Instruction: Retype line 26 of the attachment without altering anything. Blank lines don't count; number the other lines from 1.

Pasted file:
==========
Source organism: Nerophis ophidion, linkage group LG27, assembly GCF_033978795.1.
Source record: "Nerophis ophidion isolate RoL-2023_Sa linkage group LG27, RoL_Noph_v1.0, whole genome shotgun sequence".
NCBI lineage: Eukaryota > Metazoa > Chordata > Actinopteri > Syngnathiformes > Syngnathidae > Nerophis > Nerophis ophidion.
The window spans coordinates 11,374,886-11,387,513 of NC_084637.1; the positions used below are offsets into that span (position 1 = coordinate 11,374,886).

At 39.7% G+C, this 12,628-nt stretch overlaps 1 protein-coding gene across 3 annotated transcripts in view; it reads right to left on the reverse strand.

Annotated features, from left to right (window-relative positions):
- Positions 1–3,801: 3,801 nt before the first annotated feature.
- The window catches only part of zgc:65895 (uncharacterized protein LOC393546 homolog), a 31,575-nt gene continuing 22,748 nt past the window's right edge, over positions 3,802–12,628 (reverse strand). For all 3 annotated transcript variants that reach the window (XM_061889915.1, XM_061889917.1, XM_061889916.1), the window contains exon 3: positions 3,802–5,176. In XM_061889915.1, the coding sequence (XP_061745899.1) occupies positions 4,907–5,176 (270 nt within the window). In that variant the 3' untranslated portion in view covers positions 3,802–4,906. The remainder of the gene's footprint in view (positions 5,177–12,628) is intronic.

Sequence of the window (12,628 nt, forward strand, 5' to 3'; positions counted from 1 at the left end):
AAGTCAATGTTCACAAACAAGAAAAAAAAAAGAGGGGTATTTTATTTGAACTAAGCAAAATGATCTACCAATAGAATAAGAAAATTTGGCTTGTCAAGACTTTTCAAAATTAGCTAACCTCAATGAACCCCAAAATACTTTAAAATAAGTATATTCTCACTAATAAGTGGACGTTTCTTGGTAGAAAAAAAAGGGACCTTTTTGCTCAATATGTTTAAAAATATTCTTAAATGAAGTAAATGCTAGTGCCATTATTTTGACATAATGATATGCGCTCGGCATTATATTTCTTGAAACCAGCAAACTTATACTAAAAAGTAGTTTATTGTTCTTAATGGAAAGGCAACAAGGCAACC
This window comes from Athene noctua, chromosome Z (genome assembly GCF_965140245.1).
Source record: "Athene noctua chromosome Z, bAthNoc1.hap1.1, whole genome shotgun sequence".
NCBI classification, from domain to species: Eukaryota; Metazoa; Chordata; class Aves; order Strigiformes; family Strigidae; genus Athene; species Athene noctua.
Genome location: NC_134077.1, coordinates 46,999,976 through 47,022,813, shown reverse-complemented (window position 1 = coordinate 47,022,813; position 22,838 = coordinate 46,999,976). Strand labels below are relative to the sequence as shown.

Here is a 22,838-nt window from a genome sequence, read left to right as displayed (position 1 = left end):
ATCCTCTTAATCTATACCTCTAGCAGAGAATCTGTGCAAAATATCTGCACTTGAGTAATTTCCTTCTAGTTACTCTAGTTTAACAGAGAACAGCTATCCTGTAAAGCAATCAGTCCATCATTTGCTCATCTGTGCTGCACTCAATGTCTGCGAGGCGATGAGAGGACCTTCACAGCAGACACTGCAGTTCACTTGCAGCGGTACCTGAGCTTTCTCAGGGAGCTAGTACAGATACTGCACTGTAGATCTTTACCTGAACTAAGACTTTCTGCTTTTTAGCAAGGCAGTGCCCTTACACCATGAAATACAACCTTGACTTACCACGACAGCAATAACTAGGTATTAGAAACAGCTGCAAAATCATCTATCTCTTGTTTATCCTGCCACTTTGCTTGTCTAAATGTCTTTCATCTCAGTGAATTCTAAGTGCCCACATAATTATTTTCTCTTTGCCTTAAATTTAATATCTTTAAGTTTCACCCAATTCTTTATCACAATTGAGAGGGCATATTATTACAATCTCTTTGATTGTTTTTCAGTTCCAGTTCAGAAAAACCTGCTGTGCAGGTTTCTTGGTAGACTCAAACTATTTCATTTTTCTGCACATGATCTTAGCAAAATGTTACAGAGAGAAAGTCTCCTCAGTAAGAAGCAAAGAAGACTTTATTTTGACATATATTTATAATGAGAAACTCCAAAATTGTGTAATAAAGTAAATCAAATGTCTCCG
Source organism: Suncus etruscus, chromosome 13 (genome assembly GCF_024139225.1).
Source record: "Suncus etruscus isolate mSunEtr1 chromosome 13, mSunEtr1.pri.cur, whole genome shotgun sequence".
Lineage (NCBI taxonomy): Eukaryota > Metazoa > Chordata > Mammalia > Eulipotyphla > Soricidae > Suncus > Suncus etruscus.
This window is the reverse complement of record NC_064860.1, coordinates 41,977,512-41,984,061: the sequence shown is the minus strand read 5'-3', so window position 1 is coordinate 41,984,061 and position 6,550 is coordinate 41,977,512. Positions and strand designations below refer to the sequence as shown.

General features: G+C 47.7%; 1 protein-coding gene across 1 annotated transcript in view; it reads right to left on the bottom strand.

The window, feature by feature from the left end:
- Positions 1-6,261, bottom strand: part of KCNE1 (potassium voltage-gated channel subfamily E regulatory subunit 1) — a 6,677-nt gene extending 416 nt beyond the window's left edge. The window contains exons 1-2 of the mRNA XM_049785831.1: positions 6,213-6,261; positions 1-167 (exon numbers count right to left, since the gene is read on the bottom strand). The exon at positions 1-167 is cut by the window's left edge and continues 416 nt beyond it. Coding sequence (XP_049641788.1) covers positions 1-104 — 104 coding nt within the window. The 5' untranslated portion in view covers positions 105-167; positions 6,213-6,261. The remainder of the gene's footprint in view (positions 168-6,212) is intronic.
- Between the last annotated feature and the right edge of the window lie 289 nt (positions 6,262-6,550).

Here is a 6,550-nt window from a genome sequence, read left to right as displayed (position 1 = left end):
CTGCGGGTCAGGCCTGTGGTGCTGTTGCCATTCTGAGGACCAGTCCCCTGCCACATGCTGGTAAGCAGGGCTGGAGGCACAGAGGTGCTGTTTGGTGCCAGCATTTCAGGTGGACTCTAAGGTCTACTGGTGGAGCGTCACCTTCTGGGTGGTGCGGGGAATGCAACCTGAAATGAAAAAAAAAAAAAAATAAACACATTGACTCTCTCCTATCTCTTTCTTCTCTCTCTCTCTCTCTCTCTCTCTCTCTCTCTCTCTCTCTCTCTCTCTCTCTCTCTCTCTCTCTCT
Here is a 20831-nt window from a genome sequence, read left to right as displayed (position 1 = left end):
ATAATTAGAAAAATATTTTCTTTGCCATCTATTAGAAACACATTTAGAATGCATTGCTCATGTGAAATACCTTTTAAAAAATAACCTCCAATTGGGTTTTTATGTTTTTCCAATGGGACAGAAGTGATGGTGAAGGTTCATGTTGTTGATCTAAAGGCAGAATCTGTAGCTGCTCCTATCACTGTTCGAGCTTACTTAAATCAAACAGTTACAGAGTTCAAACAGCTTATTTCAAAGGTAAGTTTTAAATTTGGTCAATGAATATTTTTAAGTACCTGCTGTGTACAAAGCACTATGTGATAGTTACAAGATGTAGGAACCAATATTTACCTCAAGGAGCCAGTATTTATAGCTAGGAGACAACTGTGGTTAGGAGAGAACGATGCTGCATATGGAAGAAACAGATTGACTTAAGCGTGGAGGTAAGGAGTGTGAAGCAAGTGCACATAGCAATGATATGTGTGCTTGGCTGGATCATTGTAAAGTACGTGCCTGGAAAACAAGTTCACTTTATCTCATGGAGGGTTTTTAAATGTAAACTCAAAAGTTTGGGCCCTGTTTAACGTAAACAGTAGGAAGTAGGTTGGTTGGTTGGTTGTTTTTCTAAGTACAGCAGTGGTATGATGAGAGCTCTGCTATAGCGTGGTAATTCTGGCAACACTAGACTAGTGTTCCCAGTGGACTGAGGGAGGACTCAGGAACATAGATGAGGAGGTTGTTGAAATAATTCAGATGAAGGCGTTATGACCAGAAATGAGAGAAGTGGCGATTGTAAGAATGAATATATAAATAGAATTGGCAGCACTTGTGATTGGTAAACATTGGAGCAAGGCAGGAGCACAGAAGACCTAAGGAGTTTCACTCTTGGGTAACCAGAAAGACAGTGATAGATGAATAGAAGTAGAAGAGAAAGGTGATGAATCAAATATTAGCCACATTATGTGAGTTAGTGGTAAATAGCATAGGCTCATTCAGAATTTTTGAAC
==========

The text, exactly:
CTGCGGGTCAGGCCTGTGGTGCTGTTGCCATTCTGAGGACCAGTCCCCTGCCACATGCTGGTAAGCAGGGCTGGAGGCACAGAGGTGCTGTTTGGTGCCAGCATTTCAGGTGGACTCTAAGGTCTACTGGTGGAGCGTCACCTTCTGGGTGGTGCGGGGAATGCAACCTGAAATGAAAAAAAAAAAAAAATAAACACATTGACTCTCTCCTATCTCTTTCTTCTCTCTCTCTCTCTCTCTCTCTCTCTCTCTCTCTCTCTCTCTCTCTCTCTCTCTCTCTCTCTCTCT